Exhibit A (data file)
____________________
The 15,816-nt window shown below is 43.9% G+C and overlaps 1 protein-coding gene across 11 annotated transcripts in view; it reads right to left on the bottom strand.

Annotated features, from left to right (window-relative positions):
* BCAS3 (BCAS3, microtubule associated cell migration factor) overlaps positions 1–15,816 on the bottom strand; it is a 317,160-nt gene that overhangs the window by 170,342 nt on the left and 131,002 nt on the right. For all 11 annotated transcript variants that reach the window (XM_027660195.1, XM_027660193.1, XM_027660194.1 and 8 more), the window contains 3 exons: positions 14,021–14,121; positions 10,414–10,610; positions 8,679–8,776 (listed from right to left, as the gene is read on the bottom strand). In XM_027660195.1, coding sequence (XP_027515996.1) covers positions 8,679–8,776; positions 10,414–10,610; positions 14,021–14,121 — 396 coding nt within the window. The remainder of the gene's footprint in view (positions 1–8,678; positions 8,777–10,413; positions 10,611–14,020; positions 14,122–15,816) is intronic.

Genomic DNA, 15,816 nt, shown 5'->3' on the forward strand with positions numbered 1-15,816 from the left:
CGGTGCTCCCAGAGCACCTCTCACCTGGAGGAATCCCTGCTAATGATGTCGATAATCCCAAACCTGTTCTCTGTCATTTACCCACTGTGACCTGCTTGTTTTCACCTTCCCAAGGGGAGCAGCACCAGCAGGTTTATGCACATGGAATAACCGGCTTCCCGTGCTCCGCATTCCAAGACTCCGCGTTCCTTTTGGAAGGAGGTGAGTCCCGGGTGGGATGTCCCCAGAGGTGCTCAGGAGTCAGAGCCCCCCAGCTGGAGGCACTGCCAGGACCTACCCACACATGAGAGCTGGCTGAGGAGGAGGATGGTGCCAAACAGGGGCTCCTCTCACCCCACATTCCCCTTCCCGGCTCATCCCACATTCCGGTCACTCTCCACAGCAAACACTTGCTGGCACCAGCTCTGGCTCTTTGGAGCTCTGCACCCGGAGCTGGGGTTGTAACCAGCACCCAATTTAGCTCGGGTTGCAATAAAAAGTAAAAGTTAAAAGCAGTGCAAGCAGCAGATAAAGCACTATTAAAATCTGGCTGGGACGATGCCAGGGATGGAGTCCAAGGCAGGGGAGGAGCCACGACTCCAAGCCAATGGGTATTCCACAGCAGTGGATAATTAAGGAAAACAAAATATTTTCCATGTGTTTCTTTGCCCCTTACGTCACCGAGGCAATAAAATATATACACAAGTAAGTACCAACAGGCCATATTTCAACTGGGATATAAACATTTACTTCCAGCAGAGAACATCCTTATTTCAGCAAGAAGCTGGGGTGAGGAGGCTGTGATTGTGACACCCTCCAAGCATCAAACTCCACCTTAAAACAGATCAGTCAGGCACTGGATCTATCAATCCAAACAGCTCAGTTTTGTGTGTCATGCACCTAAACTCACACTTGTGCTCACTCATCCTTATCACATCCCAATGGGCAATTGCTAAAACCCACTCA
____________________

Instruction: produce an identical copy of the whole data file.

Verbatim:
The 15,816-nt window shown below is 43.9% G+C and overlaps 1 protein-coding gene across 11 annotated transcripts in view; it reads right to left on the bottom strand.

Annotated features, from left to right (window-relative positions):
* BCAS3 (BCAS3, microtubule associated cell migration factor) overlaps positions 1–15,816 on the bottom strand; it is a 317,160-nt gene that overhangs the window by 170,342 nt on the left and 131,002 nt on the right. For all 11 annotated transcript variants that reach the window (XM_027660195.1, XM_027660193.1, XM_027660194.1 and 8 more), the window contains 3 exons: positions 14,021–14,121; positions 10,414–10,610; positions 8,679–8,776 (listed from right to left, as the gene is read on the bottom strand). In XM_027660195.1, coding sequence (XP_027515996.1) covers positions 8,679–8,776; positions 10,414–10,610; positions 14,021–14,121 — 396 coding nt within the window. The remainder of the gene's footprint in view (positions 1–8,678; positions 8,777–10,413; positions 10,611–14,020; positions 14,122–15,816) is intronic.

Genomic DNA, 15,816 nt, shown 5'->3' on the forward strand with positions numbered 1-15,816 from the left:
CGGTGCTCCCAGAGCACCTCTCACCTGGAGGAATCCCTGCTAATGATGTCGATAATCCCAAACCTGTTCTCTGTCATTTACCCACTGTGACCTGCTTGTTTTCACCTTCCCAAGGGGAGCAGCACCAGCAGGTTTATGCACATGGAATAACCGGCTTCCCGTGCTCCGCATTCCAAGACTCCGCGTTCCTTTTGGAAGGAGGTGAGTCCCGGGTGGGATGTCCCCAGAGGTGCTCAGGAGTCAGAGCCCCCCAGCTGGAGGCACTGCCAGGACCTACCCACACATGAGAGCTGGCTGAGGAGGAGGATGGTGCCAAACAGGGGCTCCTCTCACCCCACATTCCCCTTCCCGGCTCATCCCACATTCCGGTCACTCTCCACAGCAAACACTTGCTGGCACCAGCTCTGGCTCTTTGGAGCTCTGCACCCGGAGCTGGGGTTGTAACCAGCACCCAATTTAGCTCGGGTTGCAATAAAAAGTAAAAGTTAAAAGCAGTGCAAGCAGCAGATAAAGCACTATTAAAATCTGGCTGGGACGATGCCAGGGATGGAGTCCAAGGCAGGGGAGGAGCCACGACTCCAAGCCAATGGGTATTCCACAGCAGTGGATAATTAAGGAAAACAAAATATTTTCCATGTGTTTCTTTGCCCCTTACGTCACCGAGGCAATAAAATATATACACAAGTAAGTACCAACAGGCCATATTTCAACTGGGATATAAACATTTACTTCCAGCAGAGAACATCCTTATTTCAGCAAGAAGCTGGGGTGAGGAGGCTGTGATTGTGACACCCTCCAAGCATCAAACTCCACCTTAAAACAGATCAGTCAGGCACTGGATCTATCAATCCAAACAGCTCAGTTTTGTGTGTCATGCACCTAAACTCACACTTGTGCTCACTCATCCTTATCACATCCCAATGGGCAATTGCTAAAACCCACTCA